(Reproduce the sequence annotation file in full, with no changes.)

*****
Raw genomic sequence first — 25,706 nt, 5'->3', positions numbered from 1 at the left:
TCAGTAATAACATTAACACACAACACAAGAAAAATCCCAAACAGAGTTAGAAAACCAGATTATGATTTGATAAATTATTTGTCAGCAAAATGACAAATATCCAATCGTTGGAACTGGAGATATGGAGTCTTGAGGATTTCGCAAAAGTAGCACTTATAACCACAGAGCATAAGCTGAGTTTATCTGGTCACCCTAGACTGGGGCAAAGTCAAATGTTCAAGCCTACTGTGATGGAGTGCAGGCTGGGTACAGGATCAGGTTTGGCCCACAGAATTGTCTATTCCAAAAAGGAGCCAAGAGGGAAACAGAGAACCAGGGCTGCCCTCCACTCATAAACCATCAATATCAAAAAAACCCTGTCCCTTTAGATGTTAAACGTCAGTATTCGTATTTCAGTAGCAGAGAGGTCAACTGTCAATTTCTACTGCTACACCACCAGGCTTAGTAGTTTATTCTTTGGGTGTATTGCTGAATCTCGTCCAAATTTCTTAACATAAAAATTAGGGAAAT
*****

Raw genomic sequence first — 25,706 nt, 5'->3', positions numbered from 1 at the left:
TCAGTAATAACATTAACACACAACACAAGAAAAATCCCAAACAGAGTTAGAAAACCAGATTATGATTTGATAAATTATTTGTCAGCAAAATGACAAATATCCAATCGTTGGAACTGGAGATATGGAGTCTTGAGGATTTCGCAAAAGTAGCACTTATAACCACAGAGCATAAGCTGAGTTTATCTGGTCACCCTAGACTGGGGCAAAGTCAAATGTTCAAGCCTACTGTGATGGAGTGCAGGCTGGGTACAGGATCAGGTTTGGCCCACAGAATTGTCTATTCCAAAAAGGAGCCAAGAGGGAAACAGAGAACCAGGGCTGCCCTCCACTCATAAACCATCAATATCAAAAAAACCCTGTCCCTTTAGATGTTAAACGTCAGTATTCGTATTTCAGTAGCAGAGAGGTCAACTGTCAATTTCTACTGCTACACCACCAGGCTTAGTAGTTTATTCTTTGGGTGTATTGCTGAATCTCGTCCAAATTTCTTAACATAAAAATTAGGGAAAT